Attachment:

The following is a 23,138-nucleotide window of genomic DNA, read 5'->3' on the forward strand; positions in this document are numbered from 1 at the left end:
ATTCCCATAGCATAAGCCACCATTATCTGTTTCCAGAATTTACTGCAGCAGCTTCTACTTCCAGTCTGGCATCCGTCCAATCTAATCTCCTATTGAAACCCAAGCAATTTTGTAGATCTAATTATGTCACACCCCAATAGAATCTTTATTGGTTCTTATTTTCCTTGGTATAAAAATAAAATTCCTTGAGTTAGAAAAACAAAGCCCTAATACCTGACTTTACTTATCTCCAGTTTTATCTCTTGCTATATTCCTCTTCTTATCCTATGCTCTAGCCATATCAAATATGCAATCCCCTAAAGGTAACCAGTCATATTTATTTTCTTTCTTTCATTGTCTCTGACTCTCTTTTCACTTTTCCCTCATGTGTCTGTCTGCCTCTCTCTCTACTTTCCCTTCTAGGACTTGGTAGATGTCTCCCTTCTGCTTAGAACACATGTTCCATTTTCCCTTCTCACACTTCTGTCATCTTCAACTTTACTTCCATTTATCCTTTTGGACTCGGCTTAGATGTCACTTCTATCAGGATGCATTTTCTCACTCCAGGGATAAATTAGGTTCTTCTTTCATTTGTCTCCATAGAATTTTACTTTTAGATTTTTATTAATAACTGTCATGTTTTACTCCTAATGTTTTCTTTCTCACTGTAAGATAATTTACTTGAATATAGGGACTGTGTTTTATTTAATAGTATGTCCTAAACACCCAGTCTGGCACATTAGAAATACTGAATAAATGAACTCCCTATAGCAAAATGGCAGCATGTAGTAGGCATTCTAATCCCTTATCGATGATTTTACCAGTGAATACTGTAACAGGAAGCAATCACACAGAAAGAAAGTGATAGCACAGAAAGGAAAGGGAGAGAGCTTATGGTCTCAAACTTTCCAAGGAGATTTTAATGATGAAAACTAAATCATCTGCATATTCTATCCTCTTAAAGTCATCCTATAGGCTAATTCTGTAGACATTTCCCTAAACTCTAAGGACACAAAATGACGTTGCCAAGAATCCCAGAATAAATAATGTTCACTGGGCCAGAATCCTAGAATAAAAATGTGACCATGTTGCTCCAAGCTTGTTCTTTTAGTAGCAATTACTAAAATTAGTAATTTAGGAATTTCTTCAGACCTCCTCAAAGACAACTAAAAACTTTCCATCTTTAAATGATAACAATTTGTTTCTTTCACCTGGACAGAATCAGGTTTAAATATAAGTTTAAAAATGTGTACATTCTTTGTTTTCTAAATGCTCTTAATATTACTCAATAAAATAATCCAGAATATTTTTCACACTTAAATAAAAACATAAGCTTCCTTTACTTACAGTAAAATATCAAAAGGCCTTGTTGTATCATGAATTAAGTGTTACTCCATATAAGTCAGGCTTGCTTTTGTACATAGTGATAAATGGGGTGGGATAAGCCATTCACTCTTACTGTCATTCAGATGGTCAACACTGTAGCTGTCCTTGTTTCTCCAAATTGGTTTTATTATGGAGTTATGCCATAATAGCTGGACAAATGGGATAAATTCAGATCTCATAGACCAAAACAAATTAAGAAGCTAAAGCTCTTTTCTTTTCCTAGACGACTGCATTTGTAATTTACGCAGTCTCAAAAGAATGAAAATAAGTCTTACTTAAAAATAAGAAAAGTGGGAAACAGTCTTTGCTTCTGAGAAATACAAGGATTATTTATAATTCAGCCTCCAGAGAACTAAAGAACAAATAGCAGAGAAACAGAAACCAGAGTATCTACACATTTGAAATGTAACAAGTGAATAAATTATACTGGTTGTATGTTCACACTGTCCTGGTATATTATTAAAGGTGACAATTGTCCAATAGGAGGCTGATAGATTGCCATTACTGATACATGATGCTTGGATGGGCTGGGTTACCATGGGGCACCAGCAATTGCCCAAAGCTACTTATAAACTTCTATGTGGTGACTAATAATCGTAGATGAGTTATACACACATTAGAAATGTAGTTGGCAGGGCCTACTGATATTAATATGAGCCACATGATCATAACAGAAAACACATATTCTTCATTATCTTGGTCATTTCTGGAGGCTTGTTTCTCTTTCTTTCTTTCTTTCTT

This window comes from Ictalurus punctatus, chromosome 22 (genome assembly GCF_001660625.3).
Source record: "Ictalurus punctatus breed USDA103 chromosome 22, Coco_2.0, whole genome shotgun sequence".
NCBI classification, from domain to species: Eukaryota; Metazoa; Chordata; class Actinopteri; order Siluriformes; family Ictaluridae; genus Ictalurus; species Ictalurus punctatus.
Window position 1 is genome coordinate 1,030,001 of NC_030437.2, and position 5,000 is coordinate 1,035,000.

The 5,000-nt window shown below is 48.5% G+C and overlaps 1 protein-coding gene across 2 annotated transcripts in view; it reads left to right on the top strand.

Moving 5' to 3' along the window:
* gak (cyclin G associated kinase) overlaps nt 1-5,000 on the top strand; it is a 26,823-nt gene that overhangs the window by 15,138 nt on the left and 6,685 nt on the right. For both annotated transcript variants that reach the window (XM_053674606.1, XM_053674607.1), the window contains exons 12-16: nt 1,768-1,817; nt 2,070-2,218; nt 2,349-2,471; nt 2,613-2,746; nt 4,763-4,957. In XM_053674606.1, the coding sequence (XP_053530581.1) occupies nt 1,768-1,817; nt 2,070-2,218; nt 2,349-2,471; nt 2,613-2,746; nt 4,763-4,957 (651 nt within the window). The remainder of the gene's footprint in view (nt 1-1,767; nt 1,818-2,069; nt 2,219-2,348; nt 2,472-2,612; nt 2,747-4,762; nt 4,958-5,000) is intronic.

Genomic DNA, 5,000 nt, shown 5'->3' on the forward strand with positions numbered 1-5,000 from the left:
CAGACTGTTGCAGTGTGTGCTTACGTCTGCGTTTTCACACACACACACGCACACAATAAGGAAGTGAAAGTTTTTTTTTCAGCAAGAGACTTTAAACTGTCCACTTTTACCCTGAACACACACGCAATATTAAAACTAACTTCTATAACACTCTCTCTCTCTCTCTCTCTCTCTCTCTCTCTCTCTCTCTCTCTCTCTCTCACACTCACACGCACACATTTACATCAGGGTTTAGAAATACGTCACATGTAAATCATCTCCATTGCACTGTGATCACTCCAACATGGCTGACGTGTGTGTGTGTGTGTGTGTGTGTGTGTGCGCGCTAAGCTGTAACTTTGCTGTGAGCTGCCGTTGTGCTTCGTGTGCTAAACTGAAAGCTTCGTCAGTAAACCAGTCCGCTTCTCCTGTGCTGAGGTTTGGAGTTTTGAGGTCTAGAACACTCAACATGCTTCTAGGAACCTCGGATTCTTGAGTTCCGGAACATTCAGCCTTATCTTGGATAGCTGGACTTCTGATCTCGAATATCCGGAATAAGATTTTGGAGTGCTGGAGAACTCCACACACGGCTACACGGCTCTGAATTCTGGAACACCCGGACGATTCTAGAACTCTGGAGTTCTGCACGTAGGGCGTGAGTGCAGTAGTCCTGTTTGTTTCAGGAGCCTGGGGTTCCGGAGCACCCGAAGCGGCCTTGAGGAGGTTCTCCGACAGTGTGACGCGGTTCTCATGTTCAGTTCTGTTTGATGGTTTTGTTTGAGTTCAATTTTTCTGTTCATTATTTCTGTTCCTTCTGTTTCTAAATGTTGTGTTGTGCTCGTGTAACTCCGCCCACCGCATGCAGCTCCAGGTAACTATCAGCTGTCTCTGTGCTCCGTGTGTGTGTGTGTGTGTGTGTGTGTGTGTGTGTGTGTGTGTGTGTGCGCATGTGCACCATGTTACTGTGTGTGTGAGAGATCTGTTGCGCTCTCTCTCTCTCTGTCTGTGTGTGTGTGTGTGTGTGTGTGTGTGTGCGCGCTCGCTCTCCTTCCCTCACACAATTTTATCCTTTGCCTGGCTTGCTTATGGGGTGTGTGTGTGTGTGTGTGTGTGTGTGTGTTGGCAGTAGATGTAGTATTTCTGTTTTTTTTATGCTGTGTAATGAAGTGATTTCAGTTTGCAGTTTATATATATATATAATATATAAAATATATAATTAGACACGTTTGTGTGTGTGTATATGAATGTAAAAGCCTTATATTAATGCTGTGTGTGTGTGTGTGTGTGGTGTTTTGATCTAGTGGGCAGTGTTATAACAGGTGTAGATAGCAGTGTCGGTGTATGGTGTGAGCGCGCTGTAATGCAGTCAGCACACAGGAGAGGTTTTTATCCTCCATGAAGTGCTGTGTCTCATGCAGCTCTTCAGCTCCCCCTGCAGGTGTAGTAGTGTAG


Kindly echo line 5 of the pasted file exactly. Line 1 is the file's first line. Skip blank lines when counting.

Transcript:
NCBI classification, from domain to species: Eukaryota; Metazoa; Chordata; class Actinopteri; order Siluriformes; family Ictaluridae; genus Ictalurus; species Ictalurus punctatus.